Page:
This year confirmed the care needed by parties regarding the terms they contract on. We were also gifted yet more updated standard forms, just in time for Christmas
In 2017 our courts’ strict approach to enforcing commercial contracts was repeatedly highlighted. The most notable case was MT Højgaard vs E.on. The contractor was held to have met its express duty to design with due care, but the Supreme Court still held it was liable for failing to “ensure” a 20-year lifespan. The Court of Appeal had said the contract’s key words were “too slender a thread” upon which to say the contractor promised a 20-year lifespan. Our highest court disagreed.
The Supreme Court also decided against Capita in its claim versus the seller of a broker that Capita had bought (Wood vs Capita). After the sale, it was discovered the broker had misled customers to make sales. Capita sued the seller under an indemnity that covered “claims or complaints registered with the [Financial Services Authority]” (FSA) against the broker. The case failed because the broker had voluntarily compensated customers, before they had made claims or complained to the FSA.
The Supreme Court completed a trio of notable judgments with a decision on joint insurance clauses (Gard vs China National Chartering). These are common in construction contracts, where one party is required to insure both parties regarding, say, damage to the works. Following this case, a party is now likelier to avoid liability to the other for such risks, even if the joint insurance is not taken out.
In Persimmon vs Ove Arup, the Court of Appeal dealt with a clause excluding “liability […] in relation to asbestos”. The clause was clear. So was the court: in contracts between businesses of similar bargaining power, the courts will not artificially interpret exclusion clauses against the party relying upon them. The court went on to say that the contra proferentem rule “now has a very limited role”.
The judgments on the Construction Act’s payment regime continue to grow at a rate far exceeding those under the original act
Another household name fared less well in 2017. Foster + Partners was found to have been negligent regarding an abortive hotel project near Heathrow airport (Riva Properties Ltd vs Foster + Partners Ltd). Its design would have cost twice the budget.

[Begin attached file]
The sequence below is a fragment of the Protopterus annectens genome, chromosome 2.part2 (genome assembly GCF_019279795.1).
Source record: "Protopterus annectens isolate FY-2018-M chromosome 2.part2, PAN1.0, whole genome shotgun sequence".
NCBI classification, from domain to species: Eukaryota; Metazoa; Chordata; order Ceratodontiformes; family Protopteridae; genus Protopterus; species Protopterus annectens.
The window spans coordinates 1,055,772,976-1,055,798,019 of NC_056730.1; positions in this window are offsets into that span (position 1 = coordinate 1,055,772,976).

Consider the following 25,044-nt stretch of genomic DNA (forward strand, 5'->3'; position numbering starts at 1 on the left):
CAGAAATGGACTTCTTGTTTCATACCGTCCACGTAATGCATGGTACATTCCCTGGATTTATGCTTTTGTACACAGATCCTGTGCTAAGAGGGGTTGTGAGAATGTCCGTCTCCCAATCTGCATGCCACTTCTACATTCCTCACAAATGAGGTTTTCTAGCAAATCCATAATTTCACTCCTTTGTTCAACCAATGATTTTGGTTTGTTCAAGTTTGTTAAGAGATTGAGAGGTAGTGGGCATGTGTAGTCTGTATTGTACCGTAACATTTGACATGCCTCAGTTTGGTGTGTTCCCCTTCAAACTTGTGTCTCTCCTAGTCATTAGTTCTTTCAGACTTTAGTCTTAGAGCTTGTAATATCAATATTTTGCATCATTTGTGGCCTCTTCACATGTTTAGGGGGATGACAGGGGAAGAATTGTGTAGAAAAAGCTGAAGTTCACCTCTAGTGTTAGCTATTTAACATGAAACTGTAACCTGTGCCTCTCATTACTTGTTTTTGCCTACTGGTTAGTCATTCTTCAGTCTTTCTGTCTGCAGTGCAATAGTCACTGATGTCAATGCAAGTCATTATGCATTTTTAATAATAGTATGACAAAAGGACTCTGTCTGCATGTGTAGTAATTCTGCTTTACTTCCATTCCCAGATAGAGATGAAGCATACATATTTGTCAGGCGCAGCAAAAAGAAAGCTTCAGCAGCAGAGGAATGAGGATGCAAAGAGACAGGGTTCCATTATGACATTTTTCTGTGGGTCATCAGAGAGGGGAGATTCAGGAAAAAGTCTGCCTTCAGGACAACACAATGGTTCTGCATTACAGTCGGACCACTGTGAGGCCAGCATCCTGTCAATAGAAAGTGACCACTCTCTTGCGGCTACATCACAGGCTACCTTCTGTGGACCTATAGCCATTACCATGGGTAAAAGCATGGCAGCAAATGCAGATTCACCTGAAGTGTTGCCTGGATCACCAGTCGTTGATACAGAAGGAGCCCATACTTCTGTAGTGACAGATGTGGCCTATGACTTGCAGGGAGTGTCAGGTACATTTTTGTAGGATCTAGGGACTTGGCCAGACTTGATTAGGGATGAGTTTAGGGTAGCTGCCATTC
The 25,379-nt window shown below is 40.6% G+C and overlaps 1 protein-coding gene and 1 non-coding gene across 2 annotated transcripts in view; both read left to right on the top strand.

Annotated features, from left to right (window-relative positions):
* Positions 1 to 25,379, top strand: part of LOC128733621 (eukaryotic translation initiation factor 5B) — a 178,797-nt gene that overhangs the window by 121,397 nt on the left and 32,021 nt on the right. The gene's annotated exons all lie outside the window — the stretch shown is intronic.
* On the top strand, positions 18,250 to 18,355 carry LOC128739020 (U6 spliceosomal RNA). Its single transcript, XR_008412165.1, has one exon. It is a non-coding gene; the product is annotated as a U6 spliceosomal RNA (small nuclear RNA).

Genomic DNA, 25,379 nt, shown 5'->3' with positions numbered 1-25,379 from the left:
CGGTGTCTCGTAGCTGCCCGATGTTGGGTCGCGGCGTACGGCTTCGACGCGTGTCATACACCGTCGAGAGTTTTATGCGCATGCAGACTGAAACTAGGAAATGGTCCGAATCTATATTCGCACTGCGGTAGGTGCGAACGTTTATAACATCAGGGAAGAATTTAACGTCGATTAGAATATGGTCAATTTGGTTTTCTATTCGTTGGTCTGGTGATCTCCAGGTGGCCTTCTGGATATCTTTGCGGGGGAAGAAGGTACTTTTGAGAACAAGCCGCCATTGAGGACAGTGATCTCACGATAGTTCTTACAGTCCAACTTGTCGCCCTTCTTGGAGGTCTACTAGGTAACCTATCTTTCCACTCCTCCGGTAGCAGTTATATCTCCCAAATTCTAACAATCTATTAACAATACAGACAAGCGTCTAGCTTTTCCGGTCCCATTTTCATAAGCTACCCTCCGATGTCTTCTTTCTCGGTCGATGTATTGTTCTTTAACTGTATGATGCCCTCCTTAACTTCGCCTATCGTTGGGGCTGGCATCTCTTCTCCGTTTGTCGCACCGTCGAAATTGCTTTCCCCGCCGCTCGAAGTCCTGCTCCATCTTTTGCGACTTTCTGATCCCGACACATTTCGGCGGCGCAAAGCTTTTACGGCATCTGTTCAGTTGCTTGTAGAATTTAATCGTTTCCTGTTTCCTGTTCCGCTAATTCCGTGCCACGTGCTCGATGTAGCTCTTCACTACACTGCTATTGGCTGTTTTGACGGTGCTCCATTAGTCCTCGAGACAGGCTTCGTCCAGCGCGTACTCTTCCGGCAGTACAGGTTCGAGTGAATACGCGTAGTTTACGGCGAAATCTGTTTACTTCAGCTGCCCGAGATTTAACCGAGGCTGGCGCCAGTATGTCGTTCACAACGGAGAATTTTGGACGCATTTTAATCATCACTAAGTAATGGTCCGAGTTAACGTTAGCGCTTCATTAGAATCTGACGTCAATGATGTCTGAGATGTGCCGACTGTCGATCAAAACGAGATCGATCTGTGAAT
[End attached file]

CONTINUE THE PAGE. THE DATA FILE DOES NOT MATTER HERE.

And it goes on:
In addition, it wrongly advised the client that the cost of the project could be value-engineered down to the budget.
A lack of “mutual trust and co-operation” also arose in Costain vs Tarmac. The court gave helpful guidance as to the meaning of this phrase, which is found in NEC forms. However, it remains unclear how much difference the phrase makes in practice.
The NEC forms and how compensation events under them should be valued were considered in Northern Ireland Housing Executive vs Healthy Buildings (Ireland). It was claimed that the contract required forecast costs to be used, despite the (lower) actual costs being known when the compensation event came to be valued. The judge much preferred using actual costs, saying: “Why should I shut my eyes and grope in the dark when the material is available to show what work they actually did and how much it cost them?”
Construction lawyers who grope in the dark this Christmas may find that Santa has left them this year’s new standard forms: NEC 4 and the FIDIC 2017 suite. Equally they might find any one of the many other forms out there. Our standard forms continue to proliferate with rabbit-like prowess.
It is now harder to challenge adjudicators’ decisions on the basis that they wrongly decided a key point of law
One prospect for a reduction in contracts, namely collateral warranties, remains the Contracts (Rights of Third Parties Act) 1999. In 2017 the courts continued to show their readiness to support the act (Chudley vs Clydesdale Bank). It will be a long time, though, before the majority of employers, funders and tenants accept the act over collateral warranties.
Another important statute was in the news this year. We were told the Late Payment of Commercial Debts (Interest) Act 1998 does not bypass the rule preventing recovery of legal costs in adjudications (Enviroflow vs Redhill).
The courts also clamped down on challenges to adjudicators’ decisions using Part 8 proceedings (Hutton vs Wilson). It is now harder to challenge adjudicators’ decisions on the basis that they wrongly decided a key point of law.
The judgments on the Construction Act’s payment regime continue to grow at a rate far exceeding those under the original act. The Technology & Constrution Court confirmed that the requirements for payless notices are lower than those for payment notices (Surrey and Sussex Healthcare NHS Trust vs Logan). However, the Scottish courts seemed less certain (Muir vs Kapital), producing an unfortunate contrast in approach. Meanwhile, doubt was cast on the rule (from ISG vs Seevic, 2014) that a payer cannot adjudicate for a valuation of a sum that should have been notified and instead must recover via the next payment, if any (Imperial Chemical vs Merit Merrell).
The year ended with government consultations on the Construction Act and retentions. Responses are due by 19 January. Don’t expect too much, though: the government will have other things on its mind next year.